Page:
“Having crossed the Jordan, they are now in the region where Moses had died.” (NIB, 176) Is that the fate that also awaits Elijah? While we wait to find out, we witness a tender moment between the two prophets. “Tell me what I may do for you, before I am taken from you,” Elijah asks. I wonder when he realized that was the point of the journey? Elisha assured the prophets in Bethel and in Jericho that he knew what was happening. Did Elijah know all along too? Elisha replies: “Please let me inherit a double share of your spirit.” A commentator explains that Elisha is “asking to be treated as Elijah’s principal heir… [with] the ‘double portion’ refer[ring] to two-thirds of the inheritance… not twice the measure of prophetic spirit…” (NIB, 176) Such a charism is not for Elijah to give and yet he assures him that if he witnesses Elijah’s departure, his wish will indeed be granted.
Pretty soon, the moment comes. A chariot of fire and horses of fire separate the two. It isn’t the first time God has shown up in a spectacle of fire. And in the midst of the pandemonium, Elijah ascends in a whirlwind to heaven.
Elisha can’t help but to cry out… and then… in the silence that follows, Elisha tears his clothing in grief. There in the land where Moses died, Elijah too is gone. Whatever happens next… whatever Elisha’s ministry will now be… whatever this elaborate rite of passage through water means for his future… the first order of business is to grieve. His mentor is gone and so Elisha tears his clothes in mourning.
When I first read this story early this week, I thought… “oh my goodness… what happens next?!?” And so I read on… and I encourage you too as well. Read it again and get caught up in the drama of it. And as you get caught up in the wonder of it… ask yourself where are you in the story? What about it bugs you? What inspires you? What scares you? What uplifts you? How does your story connect with this story?
One of the through-lines in our sacred story is of connection and change…key elements in the transformation of our lives and communities. Back in the fall, Don McLeod talked about 3 elements of transformation held together by communication… there’s our head, our ideas, thinking, vision; there’s our hands and feet, our acting and doing; and there’s our hearts, our feeling and experience. We hear about all of these in our rite of passage story today… Elijah and Elisha physically journey from place to place; they are both mindful of God’s direction and ultimate purpose. We can only imagine Elijah’s experience of entering into God’s glory in such spectacular fashion but we do hear most poignantly of Elisha’s experience of grief upon Elijah’s departure.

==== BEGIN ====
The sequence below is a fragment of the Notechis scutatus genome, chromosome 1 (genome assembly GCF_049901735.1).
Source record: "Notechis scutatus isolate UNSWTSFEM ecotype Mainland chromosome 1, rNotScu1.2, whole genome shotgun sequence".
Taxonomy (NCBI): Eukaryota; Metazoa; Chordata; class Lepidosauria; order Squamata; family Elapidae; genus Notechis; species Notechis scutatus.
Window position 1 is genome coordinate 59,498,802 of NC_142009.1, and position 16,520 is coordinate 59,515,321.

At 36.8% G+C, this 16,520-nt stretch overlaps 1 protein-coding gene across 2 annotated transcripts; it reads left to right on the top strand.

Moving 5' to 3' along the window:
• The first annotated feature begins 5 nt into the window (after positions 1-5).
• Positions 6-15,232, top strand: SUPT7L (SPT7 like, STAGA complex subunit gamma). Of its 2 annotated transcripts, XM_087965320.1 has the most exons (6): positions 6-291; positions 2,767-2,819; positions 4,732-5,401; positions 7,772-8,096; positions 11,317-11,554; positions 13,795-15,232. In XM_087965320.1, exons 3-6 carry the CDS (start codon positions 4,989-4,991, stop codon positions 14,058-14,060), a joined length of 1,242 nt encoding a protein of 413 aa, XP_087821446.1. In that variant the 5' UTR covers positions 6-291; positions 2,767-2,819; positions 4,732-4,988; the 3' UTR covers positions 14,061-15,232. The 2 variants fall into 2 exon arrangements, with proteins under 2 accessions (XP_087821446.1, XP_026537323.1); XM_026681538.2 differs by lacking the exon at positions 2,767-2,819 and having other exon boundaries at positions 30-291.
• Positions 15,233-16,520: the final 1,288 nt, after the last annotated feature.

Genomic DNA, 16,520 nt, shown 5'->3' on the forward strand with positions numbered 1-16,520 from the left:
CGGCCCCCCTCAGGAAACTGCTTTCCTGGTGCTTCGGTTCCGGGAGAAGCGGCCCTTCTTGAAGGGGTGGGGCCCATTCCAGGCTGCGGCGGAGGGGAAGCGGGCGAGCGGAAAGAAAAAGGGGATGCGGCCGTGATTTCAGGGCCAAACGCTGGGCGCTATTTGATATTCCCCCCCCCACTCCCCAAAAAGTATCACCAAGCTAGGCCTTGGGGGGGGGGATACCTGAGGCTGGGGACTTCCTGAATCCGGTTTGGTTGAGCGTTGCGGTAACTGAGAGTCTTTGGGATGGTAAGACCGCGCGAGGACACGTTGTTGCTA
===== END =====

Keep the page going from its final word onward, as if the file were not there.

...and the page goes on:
The power of these ancient stories is that they communicate how our ancestors in faith lived through the transformation of their lives and communities. Connecting our stories with them helps us in the transformation of our own lives and communities. Our faithful ancestors experienced real and profound change and they told their stories as a way of also staying connected to the larger story of God’s purposes, God’s quest for abundant life for all, throughout the generations. Things didn’t stay the same and so they grieved their losses while they trusted God to lead them into newness of life, even when they didn’t know what that might look like. Perhaps this is a good model for us in this, our 60th year. As we remember our past, what losses do we need to recognize and grieve? What successes do we need to celebrate? As we contemplate our present, what gives us joy? As we dream about our future, what is our hope for new life?
In the story of our church year, today we celebrate the last Sunday before lent with the story of Jesus’ transfiguration. In it, we hear echoes of the earlier stories of the prophets and of the power of God to transform. Moses and Elijah appear with Jesus to remind us that Jesus too passed through water, his baptism by John, as his rite of passage into his life of ministry. We too have each passed through the waters of baptism into a life of ministry. In a moment, we will reaffirm the covenant we made in baptism as we remember our passage through water, as part of the long line of the faithful people of God.
As we do, may we live into our prayer from the beginning of worship this morning… may we invite God to open our eyes to the transformation of our lives.